Understanding Pinterest for Business

RochelleBailis by Rochelle Bailis on July 17, 2014
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In just a few short years, Pinterest has become the latest major social media player for consumers and businesses alike. As a visual tool, there is no doubt that Pinterest has changed the social media landscape and is now helping businesses by generating more referral traffic to websites than Twitter or Reddit.

But how do you use it? Let’s examine what Pinterest is best at, as well as best practices for incorporating the site into your business’ social media strategy.

1. What is it?

Pinterest is a social media site that relies heavily on images. Think of it as a visual representation of your browser’s bookmarks. Pinterest is made up of two major components: Boards and Pins. Users create boards and name them typically based on the type of content they contain (i.e. food, recipes, fashion, art, etc.). Then, on these boards, users “pin” images that are displayed with a hyperlink back to the original source; the boards also have room for a description or comment relating to the image.

2. Why is it considered social?

Pinners are encouraged to following other members’ boards as well as browse the site for anything in which they might be interested. When a member finds a pin they want to re-pin to their own board, this re-pin is displayed on their feed and therefore visible to all of their followers. Similar to sharing a status update or message on your Facebook feed, Pinterest encourages the dissemination of images and information through pins and re-pins.

3. How will that help me?

Initially, Pinterest was considered a great tool for businesses with products to sell. In fact, when Pinterest first started, many small-scale craft-makers, fashion designers and photographers treated Pinterest as their own interactive catalog and portfolio. Now, as the site has grown and people have become more comfortable with it, larger businesses have also started to see the value in maintaining boards, even if their product or service seems like a less-than-natural fit.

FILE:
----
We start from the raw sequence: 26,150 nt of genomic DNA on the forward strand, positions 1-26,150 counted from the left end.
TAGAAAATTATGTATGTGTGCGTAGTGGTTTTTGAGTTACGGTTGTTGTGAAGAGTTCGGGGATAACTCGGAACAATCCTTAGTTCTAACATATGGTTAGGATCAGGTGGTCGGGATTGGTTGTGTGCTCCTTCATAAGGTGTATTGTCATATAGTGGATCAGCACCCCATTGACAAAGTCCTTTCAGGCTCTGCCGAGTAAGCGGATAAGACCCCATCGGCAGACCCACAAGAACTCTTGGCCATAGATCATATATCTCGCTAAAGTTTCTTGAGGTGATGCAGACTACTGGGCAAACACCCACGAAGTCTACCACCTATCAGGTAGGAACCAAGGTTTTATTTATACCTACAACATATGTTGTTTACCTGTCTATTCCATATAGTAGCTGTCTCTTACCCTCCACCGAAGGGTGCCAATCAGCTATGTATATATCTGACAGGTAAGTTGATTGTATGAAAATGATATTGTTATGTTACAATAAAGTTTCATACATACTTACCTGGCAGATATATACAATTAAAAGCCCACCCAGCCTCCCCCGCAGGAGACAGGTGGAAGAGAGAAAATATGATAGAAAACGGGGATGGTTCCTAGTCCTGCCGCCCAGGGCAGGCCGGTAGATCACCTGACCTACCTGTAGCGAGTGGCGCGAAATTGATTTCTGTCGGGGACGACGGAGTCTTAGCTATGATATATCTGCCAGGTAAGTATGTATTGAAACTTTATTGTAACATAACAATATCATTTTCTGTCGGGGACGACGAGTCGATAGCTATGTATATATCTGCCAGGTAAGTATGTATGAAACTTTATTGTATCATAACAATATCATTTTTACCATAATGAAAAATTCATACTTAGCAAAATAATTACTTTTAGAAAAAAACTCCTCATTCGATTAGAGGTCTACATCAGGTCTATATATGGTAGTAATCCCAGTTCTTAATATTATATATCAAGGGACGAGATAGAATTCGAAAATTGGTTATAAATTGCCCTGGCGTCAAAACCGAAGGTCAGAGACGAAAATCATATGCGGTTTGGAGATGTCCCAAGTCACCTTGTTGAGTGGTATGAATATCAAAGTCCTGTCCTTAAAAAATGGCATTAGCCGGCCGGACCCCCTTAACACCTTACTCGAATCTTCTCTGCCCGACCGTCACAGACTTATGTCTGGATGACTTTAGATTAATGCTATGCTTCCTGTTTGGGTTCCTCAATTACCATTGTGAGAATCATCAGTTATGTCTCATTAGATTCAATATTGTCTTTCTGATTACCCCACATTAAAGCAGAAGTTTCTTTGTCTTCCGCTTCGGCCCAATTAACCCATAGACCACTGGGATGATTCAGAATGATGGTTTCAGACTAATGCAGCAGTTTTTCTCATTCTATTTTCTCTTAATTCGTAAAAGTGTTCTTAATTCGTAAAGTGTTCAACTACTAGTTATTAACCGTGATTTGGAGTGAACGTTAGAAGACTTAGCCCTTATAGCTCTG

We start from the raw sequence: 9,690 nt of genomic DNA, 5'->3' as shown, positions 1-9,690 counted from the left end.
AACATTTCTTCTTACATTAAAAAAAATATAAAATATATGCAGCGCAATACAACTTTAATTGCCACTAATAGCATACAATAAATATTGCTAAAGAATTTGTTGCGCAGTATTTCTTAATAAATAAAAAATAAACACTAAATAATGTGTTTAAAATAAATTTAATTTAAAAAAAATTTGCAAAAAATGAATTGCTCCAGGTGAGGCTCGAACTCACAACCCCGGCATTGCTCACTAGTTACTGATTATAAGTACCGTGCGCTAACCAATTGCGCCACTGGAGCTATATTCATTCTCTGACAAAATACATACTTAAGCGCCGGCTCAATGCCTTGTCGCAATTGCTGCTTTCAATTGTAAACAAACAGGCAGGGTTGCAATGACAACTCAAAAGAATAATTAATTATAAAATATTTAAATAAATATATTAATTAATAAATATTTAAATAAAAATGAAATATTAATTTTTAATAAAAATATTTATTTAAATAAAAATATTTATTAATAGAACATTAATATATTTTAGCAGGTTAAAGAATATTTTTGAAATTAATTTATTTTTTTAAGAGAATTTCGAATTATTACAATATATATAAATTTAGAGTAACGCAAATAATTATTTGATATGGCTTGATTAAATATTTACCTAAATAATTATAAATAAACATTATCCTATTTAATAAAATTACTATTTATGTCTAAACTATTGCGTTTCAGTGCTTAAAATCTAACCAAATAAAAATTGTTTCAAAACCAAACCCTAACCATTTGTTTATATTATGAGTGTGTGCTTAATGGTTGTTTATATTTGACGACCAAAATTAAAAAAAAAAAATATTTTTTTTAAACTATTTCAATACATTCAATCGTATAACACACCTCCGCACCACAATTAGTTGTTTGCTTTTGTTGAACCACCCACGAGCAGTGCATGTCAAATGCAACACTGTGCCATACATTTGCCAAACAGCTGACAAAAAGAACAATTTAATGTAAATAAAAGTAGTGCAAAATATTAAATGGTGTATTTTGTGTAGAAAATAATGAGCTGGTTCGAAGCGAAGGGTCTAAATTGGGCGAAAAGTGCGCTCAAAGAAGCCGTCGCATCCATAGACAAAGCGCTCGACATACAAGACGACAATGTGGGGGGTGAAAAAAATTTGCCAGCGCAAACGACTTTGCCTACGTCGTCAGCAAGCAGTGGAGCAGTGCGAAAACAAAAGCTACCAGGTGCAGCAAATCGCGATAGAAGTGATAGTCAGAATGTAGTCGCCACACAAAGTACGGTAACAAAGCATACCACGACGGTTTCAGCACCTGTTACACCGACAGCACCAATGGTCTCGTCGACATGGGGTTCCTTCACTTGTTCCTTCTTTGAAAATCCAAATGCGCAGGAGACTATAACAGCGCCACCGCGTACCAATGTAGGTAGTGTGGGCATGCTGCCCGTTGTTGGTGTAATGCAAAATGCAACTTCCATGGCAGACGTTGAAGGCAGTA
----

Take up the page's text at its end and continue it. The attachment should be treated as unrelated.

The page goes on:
Example: Career sites are finding ways to leverage Pinterest. Aside from sharing visual images of resumes and curriculum vitae best practices, these sites use Pinterest as a way to link to blog posts with useful content for job seekers. Remember that when you submit a link, it will pull an image from the website, just like Facebook posts. So consider linking to pages that are compelling, and include an eye-catching picture. If you’re linking to your own content, remember the power of the images you use.

4. What about copyright issues?

It’s true that Pinterest’s lifeblood relies on users pinning other people’s content. In short, it’s rare for someone to pin something to which they actually own the copyright. For the average consumer, this isn’t as large of a concern, considering that most businesses, bloggers and photographers are just glad to get exposure for their product or service. As long as the image isn’t misrepresented or displayed in some way that is harmful to their brand, a company will not have a problem.